Mass Effect 2: Consumer of Time


So classes are taking up a lot of my time now. But I promised some people, so I’m now going to do the quintessential Mass Effect right here, and right now. Mass Effect was probably my favorite video game from the last decade. A sci-fi, role-playing game that combined real-time shooter levels with cinematic third-person conversations. You play as Commander Shepard, the first human Spectre (think a mixture of Jedi knight and Double 0 Agent) tasked by the galaxy’s ruling council of aliens to track down a rogue agent. Needless to say, the mission is a success that paves the way for Mass Effect 2.

The closet normal world comparison that I would make with the Mass Effect is those old “choose your adventure” books. Yes, you have to guide Shepard from point a to b, but there are multiple ways to do it. Each conversation in the game is based off a wheel of selections, you get multiple options on the next step with each conversation. Most of the choices are based off of paragon or renegade selections, so it’s up to you whether you want to be Luke Skywalker, Jack Bauer, or someone in between. You can also be a female Shepard as well, so the game really lets you create your own character.

But what makes Mass Effect the whole package is the universe. Underneath the plot line there is an extensive backstory. There are over ten sentient alien races in Mass Effect, each one has a distinctive look, culture, and history. New races introduced in this game include the Vorcha, who are feral, rodent-like scavengers and the Drell, philosophical amphibians with perfect memory. The game world has an underlying intelligence to it, which makes the dialogue just as interesting as the combat.

The goal in ME2 is to recruit a team of crack operatives for a possible suicide mission to save the galaxy from certain, impending annihilation. How you interact with these characters is your choice, some respond better to certain actions. An example would at one point you pick up an alien clone kept in a suspended-animation tank. It’s your choice whether or not to open the tank, but if you do, the alien will jump right out at you and pin you against the wall. A conversation opens up and while the goal is convince him to fight for you, if he gets too wild, you have to kill him.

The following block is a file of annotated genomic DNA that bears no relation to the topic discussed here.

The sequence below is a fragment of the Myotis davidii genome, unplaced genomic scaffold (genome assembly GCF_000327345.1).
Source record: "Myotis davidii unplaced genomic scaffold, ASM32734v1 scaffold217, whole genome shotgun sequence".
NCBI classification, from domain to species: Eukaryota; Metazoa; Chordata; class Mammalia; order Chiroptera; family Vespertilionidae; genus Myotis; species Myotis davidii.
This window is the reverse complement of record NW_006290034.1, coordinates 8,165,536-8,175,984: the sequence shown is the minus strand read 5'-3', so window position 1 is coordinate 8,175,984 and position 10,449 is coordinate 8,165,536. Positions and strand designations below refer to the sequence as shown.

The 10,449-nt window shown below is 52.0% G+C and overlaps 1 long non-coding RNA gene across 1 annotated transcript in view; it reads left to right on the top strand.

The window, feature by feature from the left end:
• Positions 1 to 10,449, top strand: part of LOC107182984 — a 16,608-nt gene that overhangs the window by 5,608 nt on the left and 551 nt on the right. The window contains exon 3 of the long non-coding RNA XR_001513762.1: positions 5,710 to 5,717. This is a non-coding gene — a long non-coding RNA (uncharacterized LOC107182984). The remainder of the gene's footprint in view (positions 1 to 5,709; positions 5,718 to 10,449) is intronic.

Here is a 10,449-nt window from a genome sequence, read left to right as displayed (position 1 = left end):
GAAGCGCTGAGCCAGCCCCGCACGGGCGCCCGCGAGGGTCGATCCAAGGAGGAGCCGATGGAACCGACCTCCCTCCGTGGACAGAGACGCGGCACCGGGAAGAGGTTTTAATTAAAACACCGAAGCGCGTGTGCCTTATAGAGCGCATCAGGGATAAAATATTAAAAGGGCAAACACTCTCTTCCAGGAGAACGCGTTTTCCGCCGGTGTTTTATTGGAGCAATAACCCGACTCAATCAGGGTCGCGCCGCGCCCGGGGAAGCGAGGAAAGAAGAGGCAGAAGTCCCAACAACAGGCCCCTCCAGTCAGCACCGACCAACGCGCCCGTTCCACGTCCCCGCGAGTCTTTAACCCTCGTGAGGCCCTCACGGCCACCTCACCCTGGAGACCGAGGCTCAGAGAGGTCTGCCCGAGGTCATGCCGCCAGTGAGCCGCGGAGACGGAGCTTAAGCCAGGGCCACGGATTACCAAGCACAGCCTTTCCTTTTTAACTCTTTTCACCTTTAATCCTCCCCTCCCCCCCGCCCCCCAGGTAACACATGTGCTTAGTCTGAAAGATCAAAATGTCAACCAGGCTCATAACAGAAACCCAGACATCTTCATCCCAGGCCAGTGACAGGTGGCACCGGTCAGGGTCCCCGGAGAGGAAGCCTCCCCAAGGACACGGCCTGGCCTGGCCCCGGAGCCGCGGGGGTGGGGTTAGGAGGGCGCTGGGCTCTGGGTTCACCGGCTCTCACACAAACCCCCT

One of Bioware’s talents as a video game designer is building up tension and ME2 takes this to a whole new level. My first play-through of the game, with the Shepard I beat the game with, I was on pins and needles the entire time, saving often and second guessing every single choice I made. Many of the other characters are mercenaries, assassins, and psychopaths; which was in direct conflict with my Shepard who plays it by the book. But that made it all the better when I completed the loyalty missions for them and understood their motives a bit more.

It is also possible to woo the members of your crew. Each gender of Shepard has three different romance options, the female Shepard having two alien suitors….oh boy. But like the rest of the game, the romance is handled with maturity and…

Well, that’s interesting. Yeah, the game has it’s flaws and peculiarities. As much as a gamer as I am, I’m stick not completely sure of the place of sex in video games yet. But you have to hand it to Bioware for trying. Also, this is a long fucking game. A normal play-through lasts at least 25 hours and that’s not even including all of the side missions.


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